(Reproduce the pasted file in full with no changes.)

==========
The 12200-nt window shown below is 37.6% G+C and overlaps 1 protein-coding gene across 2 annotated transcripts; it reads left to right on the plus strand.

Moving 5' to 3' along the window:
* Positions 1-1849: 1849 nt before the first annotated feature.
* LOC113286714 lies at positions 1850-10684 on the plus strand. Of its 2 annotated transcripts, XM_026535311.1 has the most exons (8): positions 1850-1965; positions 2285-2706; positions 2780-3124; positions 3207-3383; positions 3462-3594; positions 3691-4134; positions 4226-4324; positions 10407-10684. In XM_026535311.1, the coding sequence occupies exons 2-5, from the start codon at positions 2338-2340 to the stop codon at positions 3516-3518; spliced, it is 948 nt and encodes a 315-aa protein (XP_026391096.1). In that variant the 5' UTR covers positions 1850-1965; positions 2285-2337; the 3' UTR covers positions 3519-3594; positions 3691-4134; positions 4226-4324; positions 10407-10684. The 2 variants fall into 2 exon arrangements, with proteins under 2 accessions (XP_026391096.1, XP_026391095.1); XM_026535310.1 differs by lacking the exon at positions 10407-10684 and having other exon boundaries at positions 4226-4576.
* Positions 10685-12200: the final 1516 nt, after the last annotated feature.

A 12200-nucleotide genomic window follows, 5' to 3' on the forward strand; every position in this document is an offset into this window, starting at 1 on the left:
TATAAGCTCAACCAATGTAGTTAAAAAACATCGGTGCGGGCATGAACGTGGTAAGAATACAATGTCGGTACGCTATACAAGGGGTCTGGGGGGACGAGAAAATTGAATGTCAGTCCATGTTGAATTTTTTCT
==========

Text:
The 12200-nt window shown below is 37.6% G+C and overlaps 1 protein-coding gene across 2 annotated transcripts; it reads left to right on the plus strand.

Moving 5' to 3' along the window:
* Positions 1-1849: 1849 nt before the first annotated feature.
* LOC113286714 lies at positions 1850-10684 on the plus strand. Of its 2 annotated transcripts, XM_026535311.1 has the most exons (8): positions 1850-1965; positions 2285-2706; positions 2780-3124; positions 3207-3383; positions 3462-3594; positions 3691-4134; positions 4226-4324; positions 10407-10684. In XM_026535311.1, the coding sequence occupies exons 2-5, from the start codon at positions 2338-2340 to the stop codon at positions 3516-3518; spliced, it is 948 nt and encodes a 315-aa protein (XP_026391096.1). In that variant the 5' UTR covers positions 1850-1965; positions 2285-2337; the 3' UTR covers positions 3519-3594; positions 3691-4134; positions 4226-4324; positions 10407-10684. The 2 variants fall into 2 exon arrangements, with proteins under 2 accessions (XP_026391096.1, XP_026391095.1); XM_026535310.1 differs by lacking the exon at positions 10407-10684 and having other exon boundaries at positions 4226-4576.
* Positions 10685-12200: the final 1516 nt, after the last annotated feature.

A 12200-nucleotide genomic window follows, 5' to 3' on the forward strand; every position in this document is an offset into this window, starting at 1 on the left:
TATAAGCTCAACCAATGTAGTTAAAAAACATCGGTGCGGGCATGAACGTGGTAAGAATACAATGTCGGTACGCTATACAAGGGGTCTGGGGGGACGAGAAAATTGAATGTCAGTCCATGTTGAATTTTTTCT